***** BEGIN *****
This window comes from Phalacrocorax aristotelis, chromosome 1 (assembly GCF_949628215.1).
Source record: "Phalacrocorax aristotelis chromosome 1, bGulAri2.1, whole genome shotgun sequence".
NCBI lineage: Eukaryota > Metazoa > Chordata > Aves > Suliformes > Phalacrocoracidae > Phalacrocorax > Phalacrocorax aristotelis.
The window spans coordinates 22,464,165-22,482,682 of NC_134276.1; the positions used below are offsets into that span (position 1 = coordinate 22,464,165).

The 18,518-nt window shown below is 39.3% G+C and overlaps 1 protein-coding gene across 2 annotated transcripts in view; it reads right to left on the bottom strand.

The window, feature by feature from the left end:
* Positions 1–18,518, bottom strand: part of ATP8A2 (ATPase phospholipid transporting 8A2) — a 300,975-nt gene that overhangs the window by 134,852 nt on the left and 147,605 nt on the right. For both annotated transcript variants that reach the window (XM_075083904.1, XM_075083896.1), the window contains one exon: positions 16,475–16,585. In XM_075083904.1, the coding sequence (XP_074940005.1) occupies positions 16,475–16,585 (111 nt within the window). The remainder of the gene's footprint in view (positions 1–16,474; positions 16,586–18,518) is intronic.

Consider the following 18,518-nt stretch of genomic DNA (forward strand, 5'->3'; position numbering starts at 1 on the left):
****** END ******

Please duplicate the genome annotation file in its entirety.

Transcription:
This window comes from Phalacrocorax aristotelis, chromosome 1 (assembly GCF_949628215.1).
Source record: "Phalacrocorax aristotelis chromosome 1, bGulAri2.1, whole genome shotgun sequence".
NCBI lineage: Eukaryota > Metazoa > Chordata > Aves > Suliformes > Phalacrocoracidae > Phalacrocorax > Phalacrocorax aristotelis.
The window spans coordinates 22,464,165-22,482,682 of NC_134276.1; the positions used below are offsets into that span (position 1 = coordinate 22,464,165).

The 18,518-nt window shown below is 39.3% G+C and overlaps 1 protein-coding gene across 2 annotated transcripts in view; it reads right to left on the bottom strand.

The window, feature by feature from the left end:
* Positions 1–18,518, bottom strand: part of ATP8A2 (ATPase phospholipid transporting 8A2) — a 300,975-nt gene that overhangs the window by 134,852 nt on the left and 147,605 nt on the right. For both annotated transcript variants that reach the window (XM_075083904.1, XM_075083896.1), the window contains one exon: positions 16,475–16,585. In XM_075083904.1, the coding sequence (XP_074940005.1) occupies positions 16,475–16,585 (111 nt within the window). The remainder of the gene's footprint in view (positions 1–16,474; positions 16,586–18,518) is intronic.

Consider the following 18,518-nt stretch of genomic DNA (forward strand, 5'->3'; position numbering starts at 1 on the left):